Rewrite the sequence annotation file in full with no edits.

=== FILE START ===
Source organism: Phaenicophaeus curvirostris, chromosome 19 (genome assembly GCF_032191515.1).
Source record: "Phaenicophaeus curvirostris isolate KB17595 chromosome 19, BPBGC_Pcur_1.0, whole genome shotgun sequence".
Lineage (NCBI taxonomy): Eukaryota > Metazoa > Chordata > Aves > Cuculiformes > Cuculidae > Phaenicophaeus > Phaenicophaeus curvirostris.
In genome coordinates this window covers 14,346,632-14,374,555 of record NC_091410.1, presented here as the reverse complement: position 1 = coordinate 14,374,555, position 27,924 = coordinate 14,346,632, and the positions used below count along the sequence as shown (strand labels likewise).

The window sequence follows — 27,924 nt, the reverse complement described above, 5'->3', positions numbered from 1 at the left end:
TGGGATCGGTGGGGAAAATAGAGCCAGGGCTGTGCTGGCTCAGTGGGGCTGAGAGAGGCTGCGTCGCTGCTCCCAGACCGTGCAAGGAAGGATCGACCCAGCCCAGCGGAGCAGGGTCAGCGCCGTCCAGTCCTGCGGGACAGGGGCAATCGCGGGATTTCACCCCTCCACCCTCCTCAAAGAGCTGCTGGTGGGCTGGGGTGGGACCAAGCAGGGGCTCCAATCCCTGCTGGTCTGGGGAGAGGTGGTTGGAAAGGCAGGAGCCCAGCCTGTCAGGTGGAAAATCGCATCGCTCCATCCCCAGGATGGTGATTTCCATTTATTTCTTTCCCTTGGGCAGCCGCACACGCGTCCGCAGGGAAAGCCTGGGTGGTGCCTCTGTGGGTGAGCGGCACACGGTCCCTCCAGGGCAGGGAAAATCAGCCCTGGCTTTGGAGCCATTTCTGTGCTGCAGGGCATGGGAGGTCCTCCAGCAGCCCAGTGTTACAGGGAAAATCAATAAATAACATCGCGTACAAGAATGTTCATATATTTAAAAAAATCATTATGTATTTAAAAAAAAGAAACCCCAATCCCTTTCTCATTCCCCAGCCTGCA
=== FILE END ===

Source organism: Phaenicophaeus curvirostris, chromosome 19 (genome assembly GCF_032191515.1).
Source record: "Phaenicophaeus curvirostris isolate KB17595 chromosome 19, BPBGC_Pcur_1.0, whole genome shotgun sequence".
Lineage (NCBI taxonomy): Eukaryota > Metazoa > Chordata > Aves > Cuculiformes > Cuculidae > Phaenicophaeus > Phaenicophaeus curvirostris.
In genome coordinates this window covers 14,346,632-14,374,555 of record NC_091410.1, presented here as the reverse complement: position 1 = coordinate 14,374,555, position 27,924 = coordinate 14,346,632, and the positions used below count along the sequence as shown (strand labels likewise).

The window sequence follows — 27,924 nt, the reverse complement described above, 5'->3', positions numbered from 1 at the left end:
TGGGATCGGTGGGGAAAATAGAGCCAGGGCTGTGCTGGCTCAGTGGGGCTGAGAGAGGCTGCGTCGCTGCTCCCAGACCGTGCAAGGAAGGATCGACCCAGCCCAGCGGAGCAGGGTCAGCGCCGTCCAGTCCTGCGGGACAGGGGCAATCGCGGGATTTCACCCCTCCACCCTCCTCAAAGAGCTGCTGGTGGGCTGGGGTGGGACCAAGCAGGGGCTCCAATCCCTGCTGGTCTGGGGAGAGGTGGTTGGAAAGGCAGGAGCCCAGCCTGTCAGGTGGAAAATCGCATCGCTCCATCCCCAGGATGGTGATTTCCATTTATTTCTTTCCCTTGGGCAGCCGCACACGCGTCCGCAGGGAAAGCCTGGGTGGTGCCTCTGTGGGTGAGCGGCACACGGTCCCTCCAGGGCAGGGAAAATCAGCCCTGGCTTTGGAGCCATTTCTGTGCTGCAGGGCATGGGAGGTCCTCCAGCAGCCCAGTGTTACAGGGAAAATCAATAAATAACATCGCGTACAAGAATGTTCATATATTTAAAAAAATCATTATGTATTTAAAAAAAAGAAACCCCAATCCCTTTCTCATTCCCCAGCCTGCA